The Crucible, a play written by Arthur Miller in 1952, tells of the Salem Witch Trials and what the Puritan people endured. The story mainly focuses on the accusers, afflicted, and the accused showing how they got away with what they stated to the court as well as how the accused plead their innocence. The Crucible follows very distinct parts of the Salem Witch Trials, some of which are very accurate, and others which are morphed to fit the storyline. Miller changes the details or leave them…

    Words: 1144 - Pages: 5
  • The Values Of The Crucible

    One of the Few, One of the Proud To some it may seem “easy” to become a soldier in the United States Marine Corps. A recruit goes to boot camp, passes, and goes on to save the world and defend the nation, but in fact it is much harder. Boot camp in itself is a test for the body to see its weaknesses and turn them to strengths and to see how long the brain can be mentally alert and ready and when tired can still give a hundred percent. Within boot camp there is the ultimate test…

    Words: 1572 - Pages: 7
  • Mccarthyism In The Crucible

    convincingly shared accusatory confessions to the public relating to people, in the government, following communism beliefs. This lead to Arthur Miller writing the play The Crucible, because many people, including his friends, were accused of following communism. He wrote the play with several hidden significances that represented hysteria, reputation, and stereotyping. First, one of the hidden messages in The Crucible is hysteria, an overwhelming fear, because it represents the chaos that…

    Words: 1103 - Pages: 5
  • The Crucible And Mccarthyism

    Modern Day Witch Trials”, then could we say that The Crucible to be considered to be called “The Light of McCarthyism”? Could being accused of being a witch can be considered to be the same as being accused of being a communist? Both events had a person of power (or a person who gained power over accusations) who accused people of being either a witch or a communist (Abigail Williams in The Crucible, and Senator Joseph McCarthy during the Second Red Scare) (Bonnet, 32). “The witchcraft scare was…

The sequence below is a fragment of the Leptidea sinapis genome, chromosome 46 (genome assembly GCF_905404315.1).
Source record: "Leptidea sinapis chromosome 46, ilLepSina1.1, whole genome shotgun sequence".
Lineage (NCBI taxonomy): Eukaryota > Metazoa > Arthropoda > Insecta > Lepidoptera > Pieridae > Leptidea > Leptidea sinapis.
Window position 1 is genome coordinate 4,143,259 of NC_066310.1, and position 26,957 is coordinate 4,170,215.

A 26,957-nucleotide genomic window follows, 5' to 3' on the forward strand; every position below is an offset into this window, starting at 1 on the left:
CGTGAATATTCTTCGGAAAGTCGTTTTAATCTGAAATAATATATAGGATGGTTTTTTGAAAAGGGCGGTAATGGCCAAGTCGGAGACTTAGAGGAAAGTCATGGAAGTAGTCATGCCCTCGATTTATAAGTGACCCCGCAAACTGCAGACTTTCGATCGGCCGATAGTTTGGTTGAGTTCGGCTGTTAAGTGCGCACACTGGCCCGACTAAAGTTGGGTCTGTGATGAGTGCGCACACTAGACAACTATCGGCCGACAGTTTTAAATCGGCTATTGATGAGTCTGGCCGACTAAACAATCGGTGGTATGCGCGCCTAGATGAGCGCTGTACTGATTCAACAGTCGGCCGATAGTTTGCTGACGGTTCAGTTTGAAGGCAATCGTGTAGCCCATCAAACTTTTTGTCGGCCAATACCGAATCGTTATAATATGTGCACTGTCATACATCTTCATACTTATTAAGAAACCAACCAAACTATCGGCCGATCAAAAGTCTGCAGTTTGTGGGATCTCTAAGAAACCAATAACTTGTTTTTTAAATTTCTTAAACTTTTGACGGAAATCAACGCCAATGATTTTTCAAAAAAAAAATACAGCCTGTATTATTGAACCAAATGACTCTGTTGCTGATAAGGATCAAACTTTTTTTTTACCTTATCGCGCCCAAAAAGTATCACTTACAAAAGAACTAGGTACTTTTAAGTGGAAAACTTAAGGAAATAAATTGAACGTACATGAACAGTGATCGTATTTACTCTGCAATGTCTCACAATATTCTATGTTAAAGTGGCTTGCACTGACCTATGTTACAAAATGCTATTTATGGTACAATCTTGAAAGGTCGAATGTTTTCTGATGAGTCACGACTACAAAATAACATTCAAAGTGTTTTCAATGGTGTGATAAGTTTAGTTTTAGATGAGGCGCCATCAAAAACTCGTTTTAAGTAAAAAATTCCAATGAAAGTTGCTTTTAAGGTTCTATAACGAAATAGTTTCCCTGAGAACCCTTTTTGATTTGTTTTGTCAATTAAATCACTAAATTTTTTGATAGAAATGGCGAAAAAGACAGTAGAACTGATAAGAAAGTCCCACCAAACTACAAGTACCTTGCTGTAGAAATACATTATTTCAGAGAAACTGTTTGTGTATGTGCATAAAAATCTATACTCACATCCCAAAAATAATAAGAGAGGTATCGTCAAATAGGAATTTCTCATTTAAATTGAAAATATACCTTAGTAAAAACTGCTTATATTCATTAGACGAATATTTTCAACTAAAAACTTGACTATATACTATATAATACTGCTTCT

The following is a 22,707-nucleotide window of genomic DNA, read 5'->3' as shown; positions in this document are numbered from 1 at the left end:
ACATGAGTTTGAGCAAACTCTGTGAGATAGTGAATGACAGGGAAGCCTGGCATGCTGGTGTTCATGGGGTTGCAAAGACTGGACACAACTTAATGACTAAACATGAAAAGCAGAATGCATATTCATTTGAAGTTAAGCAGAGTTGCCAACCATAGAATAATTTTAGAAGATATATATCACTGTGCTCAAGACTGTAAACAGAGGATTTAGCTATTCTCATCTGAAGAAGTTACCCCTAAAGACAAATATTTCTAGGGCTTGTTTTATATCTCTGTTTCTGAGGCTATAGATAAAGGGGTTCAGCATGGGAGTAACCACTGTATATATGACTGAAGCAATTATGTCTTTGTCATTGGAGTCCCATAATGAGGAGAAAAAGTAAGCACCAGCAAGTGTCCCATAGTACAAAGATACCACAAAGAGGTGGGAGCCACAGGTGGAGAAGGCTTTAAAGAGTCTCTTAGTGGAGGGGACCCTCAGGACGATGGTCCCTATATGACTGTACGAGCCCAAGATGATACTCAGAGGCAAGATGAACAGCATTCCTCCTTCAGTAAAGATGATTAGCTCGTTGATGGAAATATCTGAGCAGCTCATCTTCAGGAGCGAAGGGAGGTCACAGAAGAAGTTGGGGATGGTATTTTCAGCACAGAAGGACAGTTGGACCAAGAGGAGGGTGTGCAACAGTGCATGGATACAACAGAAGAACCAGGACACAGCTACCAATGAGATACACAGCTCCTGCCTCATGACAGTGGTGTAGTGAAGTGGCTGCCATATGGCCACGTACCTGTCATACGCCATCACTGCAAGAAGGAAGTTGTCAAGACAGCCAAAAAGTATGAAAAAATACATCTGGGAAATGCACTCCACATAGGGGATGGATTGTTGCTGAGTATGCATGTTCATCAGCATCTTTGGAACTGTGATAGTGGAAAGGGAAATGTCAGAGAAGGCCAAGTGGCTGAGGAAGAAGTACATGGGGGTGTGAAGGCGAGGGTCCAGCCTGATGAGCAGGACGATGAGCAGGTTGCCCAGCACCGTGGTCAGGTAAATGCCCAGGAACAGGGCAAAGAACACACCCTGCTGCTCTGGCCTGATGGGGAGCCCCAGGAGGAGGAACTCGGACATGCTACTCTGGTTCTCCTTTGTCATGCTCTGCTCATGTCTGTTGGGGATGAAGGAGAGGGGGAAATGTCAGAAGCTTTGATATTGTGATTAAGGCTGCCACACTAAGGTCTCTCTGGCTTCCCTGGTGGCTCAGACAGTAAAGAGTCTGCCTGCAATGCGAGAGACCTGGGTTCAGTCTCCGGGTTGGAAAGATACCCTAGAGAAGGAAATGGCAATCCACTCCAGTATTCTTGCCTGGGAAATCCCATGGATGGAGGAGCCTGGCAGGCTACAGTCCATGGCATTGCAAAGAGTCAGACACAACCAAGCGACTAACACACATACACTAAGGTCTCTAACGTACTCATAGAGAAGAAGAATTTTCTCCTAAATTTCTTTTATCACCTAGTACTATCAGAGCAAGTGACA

Words: 1096 - Pages:
  • Fear In The Crucible

    The Salem Witch Trials in the 1690’s brought sweeping fear across the state of Massachusetts. The fear that satan could be lurking around every corner plagued many, but there was no greater fear than that of being accused of witchcraft. The crime of witchcraft was so horrendous that it was punishable by death. This constant scare caused many to turn on one another, in the hopes of saving themselves. Arthur Miller 's play, The Crucible highlights this deceitful society, and portrayed how many…

    Words: 1001 - Pages: 5
  • Analysis Of 'The Crucible'

    The Crucible: A Play About A Twisted Lie The Crucible by Arthur Miller is a play regarding the Salem witch trial, a grim period of time in the United States’ history. The play talks about a group of young girls that create a lie that affects an entire community of people and leads to what we know as the Salem witch trials. Throughout the story Abigail manipulates the girls into not telling the truth while Reverend Hale tries to control the situation. Throughout the story as people begin to be…

    Words: 721 - Pages: 3